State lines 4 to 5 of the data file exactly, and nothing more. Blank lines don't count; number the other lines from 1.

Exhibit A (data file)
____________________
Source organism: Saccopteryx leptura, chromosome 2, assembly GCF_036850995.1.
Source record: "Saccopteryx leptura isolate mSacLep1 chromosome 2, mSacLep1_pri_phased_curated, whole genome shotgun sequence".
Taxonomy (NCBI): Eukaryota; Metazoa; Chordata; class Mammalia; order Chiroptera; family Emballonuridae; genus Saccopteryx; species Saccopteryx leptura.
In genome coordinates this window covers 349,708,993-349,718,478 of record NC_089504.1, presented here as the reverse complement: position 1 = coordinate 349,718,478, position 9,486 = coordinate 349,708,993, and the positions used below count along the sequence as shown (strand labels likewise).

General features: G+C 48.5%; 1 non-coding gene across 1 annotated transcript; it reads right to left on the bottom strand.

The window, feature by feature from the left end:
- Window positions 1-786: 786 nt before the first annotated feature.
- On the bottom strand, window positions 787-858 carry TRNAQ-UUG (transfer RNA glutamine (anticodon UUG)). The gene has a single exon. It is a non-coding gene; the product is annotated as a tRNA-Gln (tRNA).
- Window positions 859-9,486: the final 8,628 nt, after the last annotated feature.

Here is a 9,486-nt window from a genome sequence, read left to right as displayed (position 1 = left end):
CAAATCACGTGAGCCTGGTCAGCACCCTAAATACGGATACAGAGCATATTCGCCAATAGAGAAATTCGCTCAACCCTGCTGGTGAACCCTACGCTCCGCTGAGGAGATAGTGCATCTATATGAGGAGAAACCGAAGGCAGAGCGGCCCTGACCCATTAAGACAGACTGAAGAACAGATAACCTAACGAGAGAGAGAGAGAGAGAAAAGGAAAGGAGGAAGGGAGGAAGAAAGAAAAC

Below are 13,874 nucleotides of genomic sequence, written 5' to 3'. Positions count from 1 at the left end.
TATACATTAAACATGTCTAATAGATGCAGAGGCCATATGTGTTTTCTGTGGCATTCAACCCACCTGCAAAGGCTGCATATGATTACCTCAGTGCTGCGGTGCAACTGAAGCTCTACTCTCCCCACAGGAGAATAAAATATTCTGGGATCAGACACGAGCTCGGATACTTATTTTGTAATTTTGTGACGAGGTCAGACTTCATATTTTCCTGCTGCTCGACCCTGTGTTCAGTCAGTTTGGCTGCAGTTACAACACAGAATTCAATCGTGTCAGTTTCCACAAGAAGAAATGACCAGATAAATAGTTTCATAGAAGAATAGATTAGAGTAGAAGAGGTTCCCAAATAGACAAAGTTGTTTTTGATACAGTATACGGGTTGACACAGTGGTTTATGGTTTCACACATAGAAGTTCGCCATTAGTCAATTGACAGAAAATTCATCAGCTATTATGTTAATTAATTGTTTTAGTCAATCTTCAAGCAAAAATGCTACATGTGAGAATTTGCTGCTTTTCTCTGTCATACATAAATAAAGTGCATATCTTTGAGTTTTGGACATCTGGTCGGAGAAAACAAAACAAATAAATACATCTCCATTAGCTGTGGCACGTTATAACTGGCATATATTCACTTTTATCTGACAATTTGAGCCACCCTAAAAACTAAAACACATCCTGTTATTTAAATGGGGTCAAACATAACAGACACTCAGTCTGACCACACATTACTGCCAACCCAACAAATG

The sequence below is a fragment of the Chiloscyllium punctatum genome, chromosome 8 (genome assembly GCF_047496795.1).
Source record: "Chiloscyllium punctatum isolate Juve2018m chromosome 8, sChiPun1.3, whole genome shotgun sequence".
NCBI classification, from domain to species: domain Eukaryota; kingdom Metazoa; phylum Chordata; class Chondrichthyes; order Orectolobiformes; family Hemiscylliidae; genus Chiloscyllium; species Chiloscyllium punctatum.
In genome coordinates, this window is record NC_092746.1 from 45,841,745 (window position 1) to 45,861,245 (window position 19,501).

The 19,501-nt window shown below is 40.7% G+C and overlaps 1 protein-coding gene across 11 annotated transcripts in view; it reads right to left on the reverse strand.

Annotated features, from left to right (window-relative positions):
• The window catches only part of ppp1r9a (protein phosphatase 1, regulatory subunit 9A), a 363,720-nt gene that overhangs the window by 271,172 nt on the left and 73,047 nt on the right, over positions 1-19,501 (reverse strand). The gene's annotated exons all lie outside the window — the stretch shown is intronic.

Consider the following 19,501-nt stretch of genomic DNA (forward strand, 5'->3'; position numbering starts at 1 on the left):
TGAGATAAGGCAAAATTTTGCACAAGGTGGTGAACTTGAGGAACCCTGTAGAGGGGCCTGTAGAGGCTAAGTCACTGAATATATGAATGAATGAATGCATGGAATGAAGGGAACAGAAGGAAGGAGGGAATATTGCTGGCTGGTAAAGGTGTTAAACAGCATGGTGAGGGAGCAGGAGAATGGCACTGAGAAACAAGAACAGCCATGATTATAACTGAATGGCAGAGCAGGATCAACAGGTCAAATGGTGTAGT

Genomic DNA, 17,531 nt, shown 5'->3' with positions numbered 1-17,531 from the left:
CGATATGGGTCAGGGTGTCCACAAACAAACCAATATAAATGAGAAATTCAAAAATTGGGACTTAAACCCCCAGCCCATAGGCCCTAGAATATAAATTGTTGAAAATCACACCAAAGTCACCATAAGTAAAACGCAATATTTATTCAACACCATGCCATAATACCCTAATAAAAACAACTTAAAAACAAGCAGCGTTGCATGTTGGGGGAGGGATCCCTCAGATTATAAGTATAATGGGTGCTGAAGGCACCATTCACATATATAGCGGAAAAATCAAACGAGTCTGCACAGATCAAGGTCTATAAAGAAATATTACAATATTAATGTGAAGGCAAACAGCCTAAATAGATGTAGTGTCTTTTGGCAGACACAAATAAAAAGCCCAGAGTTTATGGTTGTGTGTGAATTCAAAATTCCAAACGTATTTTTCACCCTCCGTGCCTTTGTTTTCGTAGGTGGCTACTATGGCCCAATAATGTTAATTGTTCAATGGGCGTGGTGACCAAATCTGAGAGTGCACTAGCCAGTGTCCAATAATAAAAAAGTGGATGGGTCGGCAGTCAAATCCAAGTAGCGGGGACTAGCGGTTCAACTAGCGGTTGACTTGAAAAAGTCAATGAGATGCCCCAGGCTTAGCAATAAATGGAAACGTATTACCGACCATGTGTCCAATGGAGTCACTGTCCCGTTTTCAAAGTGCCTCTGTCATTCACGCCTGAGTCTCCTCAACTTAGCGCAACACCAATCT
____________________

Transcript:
In genome coordinates this window covers 349,708,993-349,718,478 of record NC_089504.1, presented here as the reverse complement: position 1 = coordinate 349,718,478, position 9,486 = coordinate 349,708,993, and the positions used below count along the sequence as shown (strand labels likewise).

General features: G+C 48.5%; 1 non-coding gene across 1 annotated transcript; it reads right to left on the bottom strand.